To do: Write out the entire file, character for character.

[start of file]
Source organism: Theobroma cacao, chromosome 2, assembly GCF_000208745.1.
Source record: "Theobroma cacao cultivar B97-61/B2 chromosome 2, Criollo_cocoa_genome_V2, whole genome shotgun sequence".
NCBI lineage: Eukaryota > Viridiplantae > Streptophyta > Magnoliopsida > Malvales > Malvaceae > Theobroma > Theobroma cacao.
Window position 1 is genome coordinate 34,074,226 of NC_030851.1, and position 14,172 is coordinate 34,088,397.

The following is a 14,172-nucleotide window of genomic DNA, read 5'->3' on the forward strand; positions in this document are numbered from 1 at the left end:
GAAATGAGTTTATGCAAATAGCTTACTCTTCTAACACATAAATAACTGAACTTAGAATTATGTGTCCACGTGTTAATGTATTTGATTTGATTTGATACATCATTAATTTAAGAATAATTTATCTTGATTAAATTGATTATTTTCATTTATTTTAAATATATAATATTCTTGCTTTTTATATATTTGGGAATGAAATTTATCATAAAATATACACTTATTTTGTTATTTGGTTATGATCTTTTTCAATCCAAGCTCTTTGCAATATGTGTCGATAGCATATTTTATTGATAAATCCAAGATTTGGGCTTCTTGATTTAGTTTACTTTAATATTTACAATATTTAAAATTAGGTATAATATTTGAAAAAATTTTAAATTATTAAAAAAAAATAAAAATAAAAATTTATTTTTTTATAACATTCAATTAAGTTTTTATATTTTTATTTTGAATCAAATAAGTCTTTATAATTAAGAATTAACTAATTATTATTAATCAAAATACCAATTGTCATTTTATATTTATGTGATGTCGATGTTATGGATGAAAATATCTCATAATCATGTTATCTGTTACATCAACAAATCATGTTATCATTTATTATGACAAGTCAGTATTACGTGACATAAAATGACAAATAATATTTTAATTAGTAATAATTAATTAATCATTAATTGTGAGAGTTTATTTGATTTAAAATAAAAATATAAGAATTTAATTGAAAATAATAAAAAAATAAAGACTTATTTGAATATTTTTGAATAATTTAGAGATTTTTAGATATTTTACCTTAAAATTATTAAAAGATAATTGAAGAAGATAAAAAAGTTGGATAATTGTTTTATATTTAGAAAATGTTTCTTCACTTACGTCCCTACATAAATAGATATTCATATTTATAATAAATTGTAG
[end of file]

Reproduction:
Source organism: Theobroma cacao, chromosome 2, assembly GCF_000208745.1.
Source record: "Theobroma cacao cultivar B97-61/B2 chromosome 2, Criollo_cocoa_genome_V2, whole genome shotgun sequence".
NCBI lineage: Eukaryota > Viridiplantae > Streptophyta > Magnoliopsida > Malvales > Malvaceae > Theobroma > Theobroma cacao.
Window position 1 is genome coordinate 34,074,226 of NC_030851.1, and position 14,172 is coordinate 34,088,397.

The following is a 14,172-nucleotide window of genomic DNA, read 5'->3' on the forward strand; positions in this document are numbered from 1 at the left end:
GAAATGAGTTTATGCAAATAGCTTACTCTTCTAACACATAAATAACTGAACTTAGAATTATGTGTCCACGTGTTAATGTATTTGATTTGATTTGATACATCATTAATTTAAGAATAATTTATCTTGATTAAATTGATTATTTTCATTTATTTTAAATATATAATATTCTTGCTTTTTATATATTTGGGAATGAAATTTATCATAAAATATACACTTATTTTGTTATTTGGTTATGATCTTTTTCAATCCAAGCTCTTTGCAATATGTGTCGATAGCATATTTTATTGATAAATCCAAGATTTGGGCTTCTTGATTTAGTTTACTTTAATATTTACAATATTTAAAATTAGGTATAATATTTGAAAAAATTTTAAATTATTAAAAAAAAATAAAAATAAAAATTTATTTTTTTATAACATTCAATTAAGTTTTTATATTTTTATTTTGAATCAAATAAGTCTTTATAATTAAGAATTAACTAATTATTATTAATCAAAATACCAATTGTCATTTTATATTTATGTGATGTCGATGTTATGGATGAAAATATCTCATAATCATGTTATCTGTTACATCAACAAATCATGTTATCATTTATTATGACAAGTCAGTATTACGTGACATAAAATGACAAATAATATTTTAATTAGTAATAATTAATTAATCATTAATTGTGAGAGTTTATTTGATTTAAAATAAAAATATAAGAATTTAATTGAAAATAATAAAAAAATAAAGACTTATTTGAATATTTTTGAATAATTTAGAGATTTTTAGATATTTTACCTTAAAATTATTAAAAGATAATTGAAGAAGATAAAAAAGTTGGATAATTGTTTTATATTTAGAAAATGTTTCTTCACTTACGTCCCTACATAAATAGATATTCATATTTATAATAAATTGTAG